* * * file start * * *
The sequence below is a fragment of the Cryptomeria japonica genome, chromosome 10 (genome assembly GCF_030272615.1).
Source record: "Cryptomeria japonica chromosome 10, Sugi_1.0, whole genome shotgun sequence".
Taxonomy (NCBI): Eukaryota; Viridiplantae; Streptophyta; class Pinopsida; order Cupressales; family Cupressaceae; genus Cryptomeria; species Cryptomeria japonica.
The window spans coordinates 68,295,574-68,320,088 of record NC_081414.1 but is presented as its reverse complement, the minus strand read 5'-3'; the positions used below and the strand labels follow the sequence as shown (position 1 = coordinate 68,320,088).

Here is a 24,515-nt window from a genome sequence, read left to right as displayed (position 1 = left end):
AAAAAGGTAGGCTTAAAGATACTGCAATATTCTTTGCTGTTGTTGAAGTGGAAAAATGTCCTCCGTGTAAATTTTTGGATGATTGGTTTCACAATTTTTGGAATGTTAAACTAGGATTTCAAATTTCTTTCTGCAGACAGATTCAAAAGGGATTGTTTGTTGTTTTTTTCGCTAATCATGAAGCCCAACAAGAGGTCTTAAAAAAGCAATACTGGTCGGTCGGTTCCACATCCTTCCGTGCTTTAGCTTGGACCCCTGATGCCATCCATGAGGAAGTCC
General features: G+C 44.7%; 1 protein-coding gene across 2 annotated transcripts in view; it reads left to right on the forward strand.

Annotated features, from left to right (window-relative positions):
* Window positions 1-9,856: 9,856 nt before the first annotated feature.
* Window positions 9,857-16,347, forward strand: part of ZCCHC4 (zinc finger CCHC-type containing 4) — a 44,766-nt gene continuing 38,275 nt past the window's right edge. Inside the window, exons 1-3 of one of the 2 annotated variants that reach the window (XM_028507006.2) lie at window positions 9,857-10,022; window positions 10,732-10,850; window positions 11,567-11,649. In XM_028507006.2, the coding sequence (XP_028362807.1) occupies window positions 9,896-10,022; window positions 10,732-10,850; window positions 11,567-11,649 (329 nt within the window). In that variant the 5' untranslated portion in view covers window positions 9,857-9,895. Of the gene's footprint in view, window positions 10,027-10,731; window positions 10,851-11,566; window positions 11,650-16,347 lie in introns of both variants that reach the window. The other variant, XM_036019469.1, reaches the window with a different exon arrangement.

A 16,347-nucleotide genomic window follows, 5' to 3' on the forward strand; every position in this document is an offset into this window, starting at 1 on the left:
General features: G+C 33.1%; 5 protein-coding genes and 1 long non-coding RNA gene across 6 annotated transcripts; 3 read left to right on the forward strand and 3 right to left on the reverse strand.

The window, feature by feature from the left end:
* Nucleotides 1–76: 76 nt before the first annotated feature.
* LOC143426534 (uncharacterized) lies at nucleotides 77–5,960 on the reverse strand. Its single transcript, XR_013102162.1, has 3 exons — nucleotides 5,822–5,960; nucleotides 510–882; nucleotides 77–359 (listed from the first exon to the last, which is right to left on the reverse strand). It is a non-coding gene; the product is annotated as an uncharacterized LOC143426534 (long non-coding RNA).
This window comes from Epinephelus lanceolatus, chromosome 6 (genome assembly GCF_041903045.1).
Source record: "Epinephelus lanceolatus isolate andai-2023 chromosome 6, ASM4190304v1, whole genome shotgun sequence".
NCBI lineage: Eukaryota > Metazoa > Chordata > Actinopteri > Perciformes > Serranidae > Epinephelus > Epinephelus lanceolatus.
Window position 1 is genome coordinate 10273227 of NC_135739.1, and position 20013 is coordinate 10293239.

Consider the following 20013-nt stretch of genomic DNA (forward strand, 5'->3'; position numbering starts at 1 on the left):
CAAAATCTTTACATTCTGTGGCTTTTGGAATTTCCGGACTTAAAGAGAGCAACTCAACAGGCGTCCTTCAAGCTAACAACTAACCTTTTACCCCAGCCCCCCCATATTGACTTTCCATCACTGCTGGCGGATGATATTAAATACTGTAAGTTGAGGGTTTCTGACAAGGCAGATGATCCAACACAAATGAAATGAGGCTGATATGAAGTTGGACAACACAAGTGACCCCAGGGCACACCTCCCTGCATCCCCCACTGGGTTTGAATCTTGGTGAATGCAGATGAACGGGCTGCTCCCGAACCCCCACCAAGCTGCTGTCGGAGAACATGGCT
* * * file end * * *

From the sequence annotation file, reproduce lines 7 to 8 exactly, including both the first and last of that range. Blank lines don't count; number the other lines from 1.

General features: G+C 44.7%; 1 protein-coding gene across 2 annotated transcripts in view; it reads left to right on the forward strand.

Annotated features, from left to right (window-relative positions):